When I return, I’ll ride it with my 20 Hz GPS and post the elevation data.

For reference, this area of the country (lower Hudson Valley) has several hills much longer and steeper than this one!
 

john peck

Well-Known Member
My CCS obviously will climb much further, , but below 10 mph it's just a 66 pd. pedal bike. I think that's
true tor a lot of ebikes on a steep grade
 
Strava also has the grade%. It's what climbers are used to. Why not post it??
I just looked at the app and it doesn't have grade%. So, I logged into through my laptop and I only see a chart that shows the grade percent where the cursor is located. Now, I don't have Summit, perhaps that's the issue. If so, I'll just pay for summit so I have this information in the future. Here's the chart that I see with the cursor showing the grade%:

1568283788719.png


Let me know if Summit gives you a grade vs. distance chart. Thanks!
 

Brooks

Member
Thanks for that. I didn't realize you were just using phone. I know hub drives are not good climbers, so I guess this eMTB is a trail/path bike.
 
Thanks for that. I didn't realize you were just using phone. I know hub drives are not good climbers, so I guess this eMTB is a trail/path bike.
The Strava data is coming from a Garmin 530. I did ride up the same hill this morning with the 20 Hz VBox unit but the elevation data isn't great due to the trees that cover the road and reduce the number of satellites that the VBox is pulling from. I'll try it again in a few months once the leaves drop.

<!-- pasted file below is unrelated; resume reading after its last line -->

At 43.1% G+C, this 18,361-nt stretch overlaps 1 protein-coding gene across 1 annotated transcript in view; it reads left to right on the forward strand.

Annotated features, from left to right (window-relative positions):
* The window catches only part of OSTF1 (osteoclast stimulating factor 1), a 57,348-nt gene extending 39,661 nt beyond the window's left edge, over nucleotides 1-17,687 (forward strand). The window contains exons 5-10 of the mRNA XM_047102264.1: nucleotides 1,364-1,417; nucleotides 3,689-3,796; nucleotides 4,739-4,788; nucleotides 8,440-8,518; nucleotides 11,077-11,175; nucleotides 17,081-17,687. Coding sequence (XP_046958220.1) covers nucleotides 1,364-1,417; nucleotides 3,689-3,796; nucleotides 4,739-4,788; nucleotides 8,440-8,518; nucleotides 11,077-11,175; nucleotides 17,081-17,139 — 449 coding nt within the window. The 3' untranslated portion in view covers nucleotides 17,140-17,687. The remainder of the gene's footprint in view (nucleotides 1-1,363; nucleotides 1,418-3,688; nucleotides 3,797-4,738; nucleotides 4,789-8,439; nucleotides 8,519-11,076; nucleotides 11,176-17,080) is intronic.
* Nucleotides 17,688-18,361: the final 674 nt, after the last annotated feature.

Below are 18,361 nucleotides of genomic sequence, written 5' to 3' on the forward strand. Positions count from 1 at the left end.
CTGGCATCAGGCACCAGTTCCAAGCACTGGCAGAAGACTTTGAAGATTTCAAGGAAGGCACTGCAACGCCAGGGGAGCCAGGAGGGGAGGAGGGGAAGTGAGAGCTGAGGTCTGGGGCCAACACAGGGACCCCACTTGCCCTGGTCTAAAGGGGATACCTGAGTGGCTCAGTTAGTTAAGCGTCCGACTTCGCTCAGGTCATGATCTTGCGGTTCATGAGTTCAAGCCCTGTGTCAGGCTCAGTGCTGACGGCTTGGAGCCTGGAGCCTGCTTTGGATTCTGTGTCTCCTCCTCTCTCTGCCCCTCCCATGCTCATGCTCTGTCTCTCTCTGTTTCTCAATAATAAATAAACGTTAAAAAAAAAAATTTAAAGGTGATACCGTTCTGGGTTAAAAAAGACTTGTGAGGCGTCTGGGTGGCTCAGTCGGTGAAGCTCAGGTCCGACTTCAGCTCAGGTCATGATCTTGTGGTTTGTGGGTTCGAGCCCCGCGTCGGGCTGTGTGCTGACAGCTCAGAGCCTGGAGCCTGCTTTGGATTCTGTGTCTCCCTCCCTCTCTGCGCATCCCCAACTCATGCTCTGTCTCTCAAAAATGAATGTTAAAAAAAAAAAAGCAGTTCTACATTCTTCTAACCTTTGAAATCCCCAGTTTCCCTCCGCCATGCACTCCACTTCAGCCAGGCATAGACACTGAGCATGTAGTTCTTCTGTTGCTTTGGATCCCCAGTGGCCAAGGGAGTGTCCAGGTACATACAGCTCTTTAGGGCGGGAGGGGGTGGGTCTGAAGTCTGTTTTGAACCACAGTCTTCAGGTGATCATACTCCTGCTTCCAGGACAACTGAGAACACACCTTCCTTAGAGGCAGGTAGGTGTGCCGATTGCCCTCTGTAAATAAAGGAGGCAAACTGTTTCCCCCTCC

Meanwhile, I did find this route planner with a gradient chart: https://us.mapometer.com/cycling#

The chart is below and the hill maxes out at 16.5% grade.

1568383874960.png
 

Mike's E-Bikes

Well-Known Member
Thanks for that. I didn't realize you were just using phone. I know hub drives are not good climbers, so I guess this eMTB is a trail/path bike.
Hub drives are great climbers. You just need to buy a quality ebike with a hub drive motor with a decent torque rating. Ancheer is not a quality ebike, as the tester clearly revealed when he said 'not surprisingly the Anchor failed.' As he also mentioned his Magnum metro ,which is a hub drive, had no issue with that hill. An Aventon Pace 500, at only $1399 would make that hill easy. Most people that ride the Pace and that have done side by side comparisons with the Metro, said they felt the Pace accelerated faster and was more powerful.

These generalizations about hub drives are getting absurd. Total ignorance.
 

Brooks

Member
Oh, it's Mike's E-Bikes again. Thanks for squaring me away, Mikey. You forgot to add how much better the Yamahas are for any ebike riding. Total A-Hole.